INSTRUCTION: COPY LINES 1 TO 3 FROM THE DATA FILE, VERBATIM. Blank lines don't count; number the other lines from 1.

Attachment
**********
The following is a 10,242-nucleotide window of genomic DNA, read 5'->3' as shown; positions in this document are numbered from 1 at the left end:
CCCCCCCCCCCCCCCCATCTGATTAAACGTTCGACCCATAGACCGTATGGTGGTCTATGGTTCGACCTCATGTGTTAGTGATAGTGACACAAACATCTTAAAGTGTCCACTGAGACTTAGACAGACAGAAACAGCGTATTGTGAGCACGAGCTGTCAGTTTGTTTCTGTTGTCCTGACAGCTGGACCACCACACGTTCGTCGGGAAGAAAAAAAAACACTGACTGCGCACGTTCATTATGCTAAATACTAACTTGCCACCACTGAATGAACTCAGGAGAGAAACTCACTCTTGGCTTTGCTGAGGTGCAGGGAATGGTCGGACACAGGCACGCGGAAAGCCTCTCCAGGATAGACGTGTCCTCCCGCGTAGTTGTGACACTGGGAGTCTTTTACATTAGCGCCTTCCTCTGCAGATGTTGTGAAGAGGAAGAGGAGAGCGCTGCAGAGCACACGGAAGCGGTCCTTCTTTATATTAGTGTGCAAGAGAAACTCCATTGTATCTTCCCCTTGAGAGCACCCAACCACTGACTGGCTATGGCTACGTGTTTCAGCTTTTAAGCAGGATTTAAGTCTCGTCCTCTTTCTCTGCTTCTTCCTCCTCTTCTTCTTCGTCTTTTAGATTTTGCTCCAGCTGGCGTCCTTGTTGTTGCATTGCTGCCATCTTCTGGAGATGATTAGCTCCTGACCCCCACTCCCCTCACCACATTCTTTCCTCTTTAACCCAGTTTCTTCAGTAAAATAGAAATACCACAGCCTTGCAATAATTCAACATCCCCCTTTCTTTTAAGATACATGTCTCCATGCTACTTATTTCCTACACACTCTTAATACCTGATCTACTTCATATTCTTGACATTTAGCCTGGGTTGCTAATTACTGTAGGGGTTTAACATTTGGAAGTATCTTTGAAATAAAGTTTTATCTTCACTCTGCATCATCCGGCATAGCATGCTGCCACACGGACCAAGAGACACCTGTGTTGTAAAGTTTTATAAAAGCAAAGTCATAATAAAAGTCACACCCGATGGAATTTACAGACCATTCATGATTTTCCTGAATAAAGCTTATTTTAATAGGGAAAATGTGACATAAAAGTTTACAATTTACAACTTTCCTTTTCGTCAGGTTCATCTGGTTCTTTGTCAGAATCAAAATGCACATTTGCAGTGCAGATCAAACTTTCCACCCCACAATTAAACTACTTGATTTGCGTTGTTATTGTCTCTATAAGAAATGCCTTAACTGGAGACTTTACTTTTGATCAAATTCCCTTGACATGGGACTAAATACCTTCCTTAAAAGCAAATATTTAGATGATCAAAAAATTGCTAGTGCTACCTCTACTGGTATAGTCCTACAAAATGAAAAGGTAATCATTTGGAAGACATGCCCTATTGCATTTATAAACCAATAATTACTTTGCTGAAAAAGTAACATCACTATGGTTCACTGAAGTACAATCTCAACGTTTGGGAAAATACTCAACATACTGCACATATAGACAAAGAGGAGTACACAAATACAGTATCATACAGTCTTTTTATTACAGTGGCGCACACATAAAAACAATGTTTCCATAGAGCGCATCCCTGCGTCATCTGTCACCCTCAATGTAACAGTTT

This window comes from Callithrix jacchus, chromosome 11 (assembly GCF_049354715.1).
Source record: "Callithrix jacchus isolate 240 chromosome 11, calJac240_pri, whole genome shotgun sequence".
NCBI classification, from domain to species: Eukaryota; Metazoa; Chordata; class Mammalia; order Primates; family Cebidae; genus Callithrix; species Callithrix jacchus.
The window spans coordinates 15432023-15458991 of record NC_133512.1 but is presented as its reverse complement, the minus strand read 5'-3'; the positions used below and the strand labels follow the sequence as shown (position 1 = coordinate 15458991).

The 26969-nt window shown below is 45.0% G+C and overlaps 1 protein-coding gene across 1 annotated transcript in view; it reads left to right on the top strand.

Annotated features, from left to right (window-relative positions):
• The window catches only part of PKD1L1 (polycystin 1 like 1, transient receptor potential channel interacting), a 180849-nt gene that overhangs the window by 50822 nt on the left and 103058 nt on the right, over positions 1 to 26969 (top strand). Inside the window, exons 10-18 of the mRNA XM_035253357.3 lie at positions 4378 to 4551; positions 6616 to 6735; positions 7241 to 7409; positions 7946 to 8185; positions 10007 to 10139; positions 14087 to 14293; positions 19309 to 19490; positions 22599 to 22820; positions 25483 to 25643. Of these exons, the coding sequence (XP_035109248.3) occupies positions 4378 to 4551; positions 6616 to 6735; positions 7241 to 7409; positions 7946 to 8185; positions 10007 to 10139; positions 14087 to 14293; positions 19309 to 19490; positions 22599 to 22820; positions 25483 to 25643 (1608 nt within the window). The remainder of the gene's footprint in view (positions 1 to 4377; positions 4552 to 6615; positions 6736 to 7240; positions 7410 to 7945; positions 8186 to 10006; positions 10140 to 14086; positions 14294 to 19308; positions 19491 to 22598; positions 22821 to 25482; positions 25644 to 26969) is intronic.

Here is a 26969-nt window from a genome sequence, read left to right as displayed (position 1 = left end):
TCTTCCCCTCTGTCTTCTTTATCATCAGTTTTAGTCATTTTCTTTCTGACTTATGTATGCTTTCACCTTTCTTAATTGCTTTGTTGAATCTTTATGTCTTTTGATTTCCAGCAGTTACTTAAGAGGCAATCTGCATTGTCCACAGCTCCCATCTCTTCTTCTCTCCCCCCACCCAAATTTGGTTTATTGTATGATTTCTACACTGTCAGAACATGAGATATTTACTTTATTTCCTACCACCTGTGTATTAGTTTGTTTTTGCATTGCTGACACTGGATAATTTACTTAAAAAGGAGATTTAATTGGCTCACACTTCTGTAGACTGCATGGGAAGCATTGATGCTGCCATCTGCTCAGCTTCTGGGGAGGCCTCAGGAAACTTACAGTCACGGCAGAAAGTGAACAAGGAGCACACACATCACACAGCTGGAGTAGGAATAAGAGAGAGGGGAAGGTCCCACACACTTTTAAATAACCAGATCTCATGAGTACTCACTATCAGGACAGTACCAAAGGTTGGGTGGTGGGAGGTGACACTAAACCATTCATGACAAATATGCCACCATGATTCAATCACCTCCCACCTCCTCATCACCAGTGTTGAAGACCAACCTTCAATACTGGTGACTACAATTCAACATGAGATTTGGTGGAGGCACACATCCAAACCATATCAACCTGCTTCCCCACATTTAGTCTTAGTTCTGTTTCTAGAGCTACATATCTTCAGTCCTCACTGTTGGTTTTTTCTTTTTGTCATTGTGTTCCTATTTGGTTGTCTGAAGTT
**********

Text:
The following is a 10,242-nucleotide window of genomic DNA, read 5'->3' as shown; positions in this document are numbered from 1 at the left end:
CCCCCCCCCCCCCCCCATCTGATTAAACGTTCGACCCATAGACCGTATGGTGGTCTATGGTTCGACCTCATGTGTTAGTGATAGTGACACAAACATCTTAAAGTGTCCACTGAGACTTAGACAGACAGAAACAGCGTATTGTGAGCACGAGCTGTCAGTTTGTTTCTGTTGTCCTGACAGCTGGACCACCACACGTTCGTCGGGAAGAAAAAAAAACACTGACTGCGCACGTTCATTATGCTAAATACTAACTTGCCACCACTGAATGAACTCAGGAGAGAAACTCACTCTTGGCTTTGCTGAGGTGCAGGGAATGGTCGGACACAGGCACGCGGAAAGCCTCTCCAGGATAGACGTGTCCTCCCGCGTAGTTGTGACACTGGGAGTCTTTTACATTAGCGCCTTCCTCTGCAGATGTTGTGAAGAGGAAGAGGAGAGCGCTGCAGAGCACACGGAAGCGGTCCTTCTTTATATTAGTGTGCAAGAGAAACTCCATTGTATCTTCCCCTTGAGAGCACCCAACCACTGACTGGCTATGGCTACGTGTTTCAGCTTTTAAGCAGGATTTAAGTCTCGTCCTCTTTCTCTGCTTCTTCCTCCTCTTCTTCTTCGTCTTTTAGATTTTGCTCCAGCTGGCGTCCTTGTTGTTGCATTGCTGCCATCTTCTGGAGATGATTAGCTCCTGACCCCCACTCCCCTCACCACATTCTTTCCTCTTTAACCCAGTTTCTTCAGTAAAATAGAAATACCACAGCCTTGCAATAATTCAACATCCCCCTTTCTTTTAAGATACATGTCTCCATGCTACTTATTTCCTACACACTCTTAATACCTGATCTACTTCATATTCTTGACATTTAGCCTGGGTTGCTAATTACTGTAGGGGTTTAACATTTGGAAGTATCTTTGAAATAAAGTTTTATCTTCACTCTGCATCATCCGGCATAGCATGCTGCCACACGGACCAAGAGACACCTGTGTTGTAAAGTTTTATAAAAGCAAAGTCATAATAAAAGTCACACCCGATGGAATTTACAGACCATTCATGATTTTCCTGAATAAAGCTTATTTTAATAGGGAAAATGTGACATAAAAGTTTACAATTTACAACTTTCCTTTTCGTCAGGTTCATCTGGTTCTTTGTCAGAATCAAAATGCACATTTGCAGTGCAGATCAAACTTTCCACCCCACAATTAAACTACTTGATTTGCGTTGTTATTGTCTCTATAAGAAATGCCTTAACTGGAGACTTTACTTTTGATCAAATTCCCTTGACATGGGACTAAATACCTTCCTTAAAAGCAAATATTTAGATGATCAAAAAATTGCTAGTGCTACCTCTACTGGTATAGTCCTACAAAATGAAAAGGTAATCATTTGGAAGACATGCCCTATTGCATTTATAAACCAATAATTACTTTGCTGAAAAAGTAACATCACTATGGTTCACTGAAGTACAATCTCAACGTTTGGGAAAATACTCAACATACTGCACATATAGACAAAGAGGAGTACACAAATACAGTATCATACAGTCTTTTTATTACAGTGGCGCACACATAAAAACAATGTTTCCATAGAGCGCATCCCTGCGTCATCTGTCACCCTCAATGTAACAGTTT

This window comes from Callithrix jacchus, chromosome 11 (assembly GCF_049354715.1).